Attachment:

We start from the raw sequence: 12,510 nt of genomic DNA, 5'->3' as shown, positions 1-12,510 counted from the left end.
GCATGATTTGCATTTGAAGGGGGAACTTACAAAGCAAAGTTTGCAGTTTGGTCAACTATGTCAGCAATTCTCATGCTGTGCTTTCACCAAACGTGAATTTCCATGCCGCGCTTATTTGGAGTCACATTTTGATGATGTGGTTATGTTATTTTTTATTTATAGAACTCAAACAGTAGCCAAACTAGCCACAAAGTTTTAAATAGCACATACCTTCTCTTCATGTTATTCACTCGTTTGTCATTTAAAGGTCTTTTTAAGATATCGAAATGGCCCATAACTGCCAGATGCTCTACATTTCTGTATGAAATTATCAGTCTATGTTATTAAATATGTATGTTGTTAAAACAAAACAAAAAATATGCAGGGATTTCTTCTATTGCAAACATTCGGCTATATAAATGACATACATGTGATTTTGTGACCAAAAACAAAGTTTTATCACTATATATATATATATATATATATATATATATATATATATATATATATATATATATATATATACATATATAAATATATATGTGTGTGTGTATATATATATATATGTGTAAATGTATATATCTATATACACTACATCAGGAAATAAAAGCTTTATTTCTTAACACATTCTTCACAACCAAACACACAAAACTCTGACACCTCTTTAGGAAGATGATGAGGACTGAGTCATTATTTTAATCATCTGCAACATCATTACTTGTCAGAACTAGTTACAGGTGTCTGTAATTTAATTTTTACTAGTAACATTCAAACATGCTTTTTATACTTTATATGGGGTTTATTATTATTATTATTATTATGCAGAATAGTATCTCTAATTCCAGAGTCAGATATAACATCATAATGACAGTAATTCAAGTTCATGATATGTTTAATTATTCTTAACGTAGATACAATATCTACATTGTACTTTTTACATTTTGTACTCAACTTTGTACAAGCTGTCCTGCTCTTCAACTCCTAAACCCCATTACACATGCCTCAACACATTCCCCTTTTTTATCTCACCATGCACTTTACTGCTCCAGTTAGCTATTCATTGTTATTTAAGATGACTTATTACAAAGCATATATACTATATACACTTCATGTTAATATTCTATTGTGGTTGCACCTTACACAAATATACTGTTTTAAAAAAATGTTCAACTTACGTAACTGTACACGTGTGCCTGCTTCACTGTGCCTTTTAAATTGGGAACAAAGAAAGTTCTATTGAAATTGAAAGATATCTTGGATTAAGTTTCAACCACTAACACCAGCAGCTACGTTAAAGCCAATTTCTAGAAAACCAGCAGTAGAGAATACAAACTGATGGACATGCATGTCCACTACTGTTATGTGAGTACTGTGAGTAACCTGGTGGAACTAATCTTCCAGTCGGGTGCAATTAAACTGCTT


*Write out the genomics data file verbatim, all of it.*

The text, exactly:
We start from the raw sequence: 12,510 nt of genomic DNA, 5'->3' as shown, positions 1-12,510 counted from the left end.
GCATGATTTGCATTTGAAGGGGGAACTTACAAAGCAAAGTTTGCAGTTTGGTCAACTATGTCAGCAATTCTCATGCTGTGCTTTCACCAAACGTGAATTTCCATGCCGCGCTTATTTGGAGTCACATTTTGATGATGTGGTTATGTTATTTTTTATTTATAGAACTCAAACAGTAGCCAAACTAGCCACAAAGTTTTAAATAGCACATACCTTCTCTTCATGTTATTCACTCGTTTGTCATTTAAAGGTCTTTTTAAGATATCGAAATGGCCCATAACTGCCAGATGCTCTACATTTCTGTATGAAATTATCAGTCTATGTTATTAAATATGTATGTTGTTAAAACAAAACAAAAAATATGCAGGGATTTCTTCTATTGCAAACATTCGGCTATATAAATGACATACATGTGATTTTGTGACCAAAAACAAAGTTTTATCACTATATATATATATATATATATATATATATATATATATATATATATATATATATATATATATACATATATAAATATATATGTGTGTGTGTATATATATATATATGTGTAAATGTATATATCTATATACACTACATCAGGAAATAAAAGCTTTATTTCTTAACACATTCTTCACAACCAAACACACAAAACTCTGACACCTCTTTAGGAAGATGATGAGGACTGAGTCATTATTTTAATCATCTGCAACATCATTACTTGTCAGAACTAGTTACAGGTGTCTGTAATTTAATTTTTACTAGTAACATTCAAACATGCTTTTTATACTTTATATGGGGTTTATTATTATTATTATTATTATGCAGAATAGTATCTCTAATTCCAGAGTCAGATATAACATCATAATGACAGTAATTCAAGTTCATGATATGTTTAATTATTCTTAACGTAGATACAATATCTACATTGTACTTTTTACATTTTGTACTCAACTTTGTACAAGCTGTCCTGCTCTTCAACTCCTAAACCCCATTACACATGCCTCAACACATTCCCCTTTTTTATCTCACCATGCACTTTACTGCTCCAGTTAGCTATTCATTGTTATTTAAGATGACTTATTACAAAGCATATATACTATATACACTTCATGTTAATATTCTATTGTGGTTGCACCTTACACAAATATACTGTTTTAAAAAAATGTTCAACTTACGTAACTGTACACGTGTGCCTGCTTCACTGTGCCTTTTAAATTGGGAACAAAGAAAGTTCTATTGAAATTGAAAGATATCTTGGATTAAGTTTCAACCACTAACACCAGCAGCTACGTTAAAGCCAATTTCTAGAAAACCAGCAGTAGAGAATACAAACTGATGGACATGCATGTCCACTACTGTTATGTGAGTACTGTGAGTAACCTGGTGGAACTAATCTTCCAGTCGGGTGCAATTAAACTGCTT